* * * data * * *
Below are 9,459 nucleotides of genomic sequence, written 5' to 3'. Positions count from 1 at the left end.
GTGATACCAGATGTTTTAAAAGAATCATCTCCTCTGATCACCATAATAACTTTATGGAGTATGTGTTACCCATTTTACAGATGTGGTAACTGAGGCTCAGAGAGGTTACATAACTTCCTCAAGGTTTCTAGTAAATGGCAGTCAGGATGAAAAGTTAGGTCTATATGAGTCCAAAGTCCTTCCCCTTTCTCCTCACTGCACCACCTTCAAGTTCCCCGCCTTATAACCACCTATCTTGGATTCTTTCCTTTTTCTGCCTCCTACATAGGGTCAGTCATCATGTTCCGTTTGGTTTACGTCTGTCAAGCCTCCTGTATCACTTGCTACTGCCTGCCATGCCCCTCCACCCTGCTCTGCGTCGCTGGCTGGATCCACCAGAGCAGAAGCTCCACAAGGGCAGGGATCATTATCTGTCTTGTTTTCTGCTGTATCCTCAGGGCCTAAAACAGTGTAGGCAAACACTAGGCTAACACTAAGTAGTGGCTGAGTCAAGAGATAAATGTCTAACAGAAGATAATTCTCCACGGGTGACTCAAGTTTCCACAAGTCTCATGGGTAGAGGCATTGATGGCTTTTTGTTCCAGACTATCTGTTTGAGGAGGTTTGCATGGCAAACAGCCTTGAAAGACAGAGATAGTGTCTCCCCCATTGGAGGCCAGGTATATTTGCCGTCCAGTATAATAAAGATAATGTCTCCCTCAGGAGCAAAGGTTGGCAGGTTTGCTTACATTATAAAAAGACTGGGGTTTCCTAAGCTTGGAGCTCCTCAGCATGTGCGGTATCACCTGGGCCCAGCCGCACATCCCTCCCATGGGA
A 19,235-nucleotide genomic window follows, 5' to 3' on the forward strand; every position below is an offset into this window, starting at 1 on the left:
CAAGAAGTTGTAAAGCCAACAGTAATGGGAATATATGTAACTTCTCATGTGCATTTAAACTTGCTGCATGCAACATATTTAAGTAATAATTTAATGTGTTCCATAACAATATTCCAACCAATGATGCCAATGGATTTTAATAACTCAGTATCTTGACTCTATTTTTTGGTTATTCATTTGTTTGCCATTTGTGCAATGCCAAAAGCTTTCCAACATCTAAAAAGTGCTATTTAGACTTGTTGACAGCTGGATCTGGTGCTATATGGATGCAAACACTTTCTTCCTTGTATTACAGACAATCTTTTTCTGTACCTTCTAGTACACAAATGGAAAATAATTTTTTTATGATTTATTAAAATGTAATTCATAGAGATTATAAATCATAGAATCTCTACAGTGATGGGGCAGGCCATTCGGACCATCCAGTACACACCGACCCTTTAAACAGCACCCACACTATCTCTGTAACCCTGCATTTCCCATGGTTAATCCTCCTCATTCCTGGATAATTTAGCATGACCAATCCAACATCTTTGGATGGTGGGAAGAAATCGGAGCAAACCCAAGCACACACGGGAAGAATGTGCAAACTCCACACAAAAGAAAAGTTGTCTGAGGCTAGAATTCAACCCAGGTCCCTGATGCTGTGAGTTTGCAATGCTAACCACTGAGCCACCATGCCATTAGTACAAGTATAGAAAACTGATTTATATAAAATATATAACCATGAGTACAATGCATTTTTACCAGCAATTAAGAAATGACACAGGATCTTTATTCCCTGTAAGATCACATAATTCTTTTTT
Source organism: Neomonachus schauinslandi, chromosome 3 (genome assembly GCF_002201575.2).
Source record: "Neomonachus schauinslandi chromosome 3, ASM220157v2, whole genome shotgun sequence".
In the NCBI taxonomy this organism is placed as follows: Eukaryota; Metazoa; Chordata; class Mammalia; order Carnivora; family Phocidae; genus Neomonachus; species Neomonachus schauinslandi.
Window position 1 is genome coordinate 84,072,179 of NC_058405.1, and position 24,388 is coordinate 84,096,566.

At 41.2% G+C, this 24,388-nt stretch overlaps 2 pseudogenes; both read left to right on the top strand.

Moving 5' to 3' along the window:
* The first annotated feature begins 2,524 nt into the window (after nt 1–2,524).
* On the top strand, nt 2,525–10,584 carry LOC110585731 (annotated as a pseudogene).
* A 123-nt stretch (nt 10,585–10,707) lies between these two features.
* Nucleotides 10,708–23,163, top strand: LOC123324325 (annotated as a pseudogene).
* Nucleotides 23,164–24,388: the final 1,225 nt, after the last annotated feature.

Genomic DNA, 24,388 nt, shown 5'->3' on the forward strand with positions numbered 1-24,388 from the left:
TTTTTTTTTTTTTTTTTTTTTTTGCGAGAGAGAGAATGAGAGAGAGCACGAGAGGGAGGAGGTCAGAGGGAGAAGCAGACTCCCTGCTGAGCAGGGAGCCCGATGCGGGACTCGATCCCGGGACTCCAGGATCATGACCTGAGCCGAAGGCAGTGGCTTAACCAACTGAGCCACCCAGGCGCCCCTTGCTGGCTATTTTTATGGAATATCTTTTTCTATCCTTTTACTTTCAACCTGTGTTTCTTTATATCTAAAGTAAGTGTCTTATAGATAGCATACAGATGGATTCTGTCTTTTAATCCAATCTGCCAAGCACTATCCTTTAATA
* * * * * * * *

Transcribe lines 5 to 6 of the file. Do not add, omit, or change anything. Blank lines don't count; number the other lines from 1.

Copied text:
Source organism: Neomonachus schauinslandi, chromosome 3 (genome assembly GCF_002201575.2).
Source record: "Neomonachus schauinslandi chromosome 3, ASM220157v2, whole genome shotgun sequence".